All-American Cocktail Recipes to Make on the 4th of July

Hot dogs and hamburgers may be America’s classic cook-out foods, and apple pie may be the go-to dessert, but if you really want to celebrate our country’s birthday in style, we suggest mixing up a classic cocktail. The cocktail as we know it was born in the U.S., after all, and these potent alcoholic concoctions will help spice up your Fourth of July celebration. Below are recipes for five classic cocktails invented in America.

1. Sazerac

sazerac cocktail

Cocktail |

The Sazerac may well be the world’s first cocktail, at least according to some (others disagree). The origins of this classic drink go back to 1838, when Antoine Amédée Peychaud, a New Orleans apothecary, combined cognac with his own brand of bitters. Today, a Sazerac is usually made with whiskey, but Peychaud’s bitters remain a key ingredient. This recipe from Louisiana bartender Chris McMillian via Epicurious calls for Herbsaint, an anise-flavored liqueur originally developed as a substitute for absinthe.


  • 1 cube or ½ teaspoon sugar
  • 4 dashes Peychaud Bitters
  • Splash water (about ½ teaspoon)
  • 2 ounces rye whiskey
  • Splash Herbsaint (or Pernod), about ½ teaspoon
  • Lemon peel
  • Ice

Directions: In an old-fashioned glass, add ice and set aside. In another, combine sugar, bitters, and water. Muddle until sugar is completely dissolved. Add rye whiskey, fill with ice, and stir well, about 15 seconds. From first glass, discard ice, then add Herbsaint. Holding glass horizontally, turn it so that Herbsaint completely coats the interior. Discard any excess. Strain contents of second glass into chilled glass. Twist lemon peel directly over drink to release essential oils, and serve.

2. Manhattan

Manhattan, whiskey

Manhattan |

As the name suggests, the Manhattan takes its name from the island where it was invented. Legend has it that it was created to celebrate Samuel J. Tilden’s victory in the state’s gubernatorial contest, according to Mental Floss. You’ll need rye whiskey, sweet vermouth, Angostura bitters, and maraschino cherries to turn out a perfect version of this drink, featured on


  • 2 ounces rye whiskey
  • ½ ounce sweet vermouth
  • Dash Angostura bitters
  • 1 cup ice cubes
  • 1 maraschino cherry

Directions: Combine whiskey, vermouth, and bitters in a cocktail mixing class. Add ice and stir until chilled. Strain into a chilled cocktail glass. Garnish with a maraschino cherry.

3. Mint Julep

mint julep

Mint julep |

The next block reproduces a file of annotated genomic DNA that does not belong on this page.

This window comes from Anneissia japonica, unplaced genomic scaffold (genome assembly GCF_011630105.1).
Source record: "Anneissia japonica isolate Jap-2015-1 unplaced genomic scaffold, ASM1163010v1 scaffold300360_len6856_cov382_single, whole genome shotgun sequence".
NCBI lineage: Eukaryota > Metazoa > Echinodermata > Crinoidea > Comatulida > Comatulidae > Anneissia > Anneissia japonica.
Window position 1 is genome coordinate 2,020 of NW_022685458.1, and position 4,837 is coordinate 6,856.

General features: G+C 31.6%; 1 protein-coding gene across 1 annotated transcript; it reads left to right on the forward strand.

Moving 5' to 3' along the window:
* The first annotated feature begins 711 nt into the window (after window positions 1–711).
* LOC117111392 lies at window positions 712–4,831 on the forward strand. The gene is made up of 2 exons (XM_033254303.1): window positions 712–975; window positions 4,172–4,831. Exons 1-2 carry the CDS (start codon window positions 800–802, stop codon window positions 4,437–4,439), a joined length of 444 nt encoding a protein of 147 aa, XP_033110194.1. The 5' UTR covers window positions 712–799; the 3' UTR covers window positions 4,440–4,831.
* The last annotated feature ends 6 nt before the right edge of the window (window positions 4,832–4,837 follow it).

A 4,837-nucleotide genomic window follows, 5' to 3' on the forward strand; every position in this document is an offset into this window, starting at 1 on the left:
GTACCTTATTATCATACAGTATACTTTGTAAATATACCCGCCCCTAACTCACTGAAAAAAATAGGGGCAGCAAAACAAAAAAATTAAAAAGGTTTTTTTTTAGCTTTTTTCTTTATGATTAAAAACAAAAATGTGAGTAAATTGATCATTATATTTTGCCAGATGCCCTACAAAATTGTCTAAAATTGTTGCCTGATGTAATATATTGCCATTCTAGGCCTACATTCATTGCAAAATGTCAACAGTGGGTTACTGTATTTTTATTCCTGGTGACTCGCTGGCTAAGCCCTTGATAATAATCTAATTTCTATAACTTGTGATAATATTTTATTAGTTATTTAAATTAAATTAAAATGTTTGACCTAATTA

The Mint Julep may be traditionally associated with the Kentucky Derby (it’s been the official drink of the famous horse race since 1938), but this classic Southern cocktail has been around in one form or another since the early 1800s. To keep things authentic, you’ll want to serve yours in silver julep cups, according to the authors of this recipe from Southern Living.


  • 3 fresh mint leaves
  • 1 tablespoon mint simple syrup (to make syrup, see directions below)
  • Crushed ice
  • 1½ to 2 tablespoons (1 ounce) bourbon
  • 1 (4-inch) cocktail straw or coffee stirrer
  • 1 fresh mint sprig
  • Powdered sugar (optional)

Mint Simple Syrup:

  • 1 cup sugar
  • 1 cup water
  • 10 to 12 fresh mint sprigs

Directions: To make mint simple syrup: Bring sugar and water to a boil in a medium saucepan. Boil, stirring often, 5 minutes or until sugar dissolves. Remove from heat; add mint, and let cool completely. Pour into a glass jar; cover and chill 24 hours. Remove and discard mint.

To mix cocktail: Place mint leaves and mint simple syrup in a chilled julep cup. Gently press leaves against cup with back of spoon to release flavors. Pack cup tightly with crushed ice; pour bourbon over ice. Insert straw, place mint sprig directly next to straw, and serve immediately. Sprinkle with powdered sugar, if desired.

4. Mai Tai

mai tai

Mai tai |

Given its tropical flavors, you’d be forgiven for assuming that the Mai Tai had its origins somewhere in the South Pacific. But this fruity, Tiki-style concoction is uniquely American, having been invented in 1944 by Victor Bergeron (aka Trader Vic) in Oakland, Calif. We think it’s the perfect drink if you’re planning to spend the Fourth of July holiday lounging by the pool or at the beach. While there are many variations of the Mai Tai, this recipe from Post Prohibition closely follows the Trader Vic’s original.


  • 1 ounce amber Martinique rum
  • 1 ounce dark Jamaican rum
  • 1 ounce fresh lime juice
  • ½ ounce orgeat syrup
  • ½ ounce of Cointreau
  • Mint and lime for garnish

Directions: Add all ingredients to a cocktail shaker, except the garnish. Shake and strain into a rocks glass filled with crushed ice. Garnish with fresh mint and a lime. Float some dark rum on top of the cocktail if desired.

5. Long Island Iced Tea

long island iced tea

Long Island iced tea |

A perennial favorite of college kids who are more focused on a drink’s potency than its quality, the Long Island Iced Tea is one of America’s more notorious (if somewhat shameful) contributions to the cocktail family. A bad Long Island Iced tea is a hangover-inducing mix of bottom-shelf liquor topped off with an obligatory splash of Coke. This classed-up recipe from Esquire helps redeem the drink.


  • ½ ounce vodka
  • ½ ounce gin
  • ½ ounce white rum
  • ½ ounce Cointreau
  • ¾ ounce lemon juice
  • 2 teaspoons simple syrup
  • Mexican Coke
  • Lemon

Directions: Combine all ingredients except for Coke and lemon. Shake, strain into Collins glass over crushed ice, top with ¾ ounce of Coke. Garnish with lemon twist.

Follow Megan on Twitter @MeganE_CS

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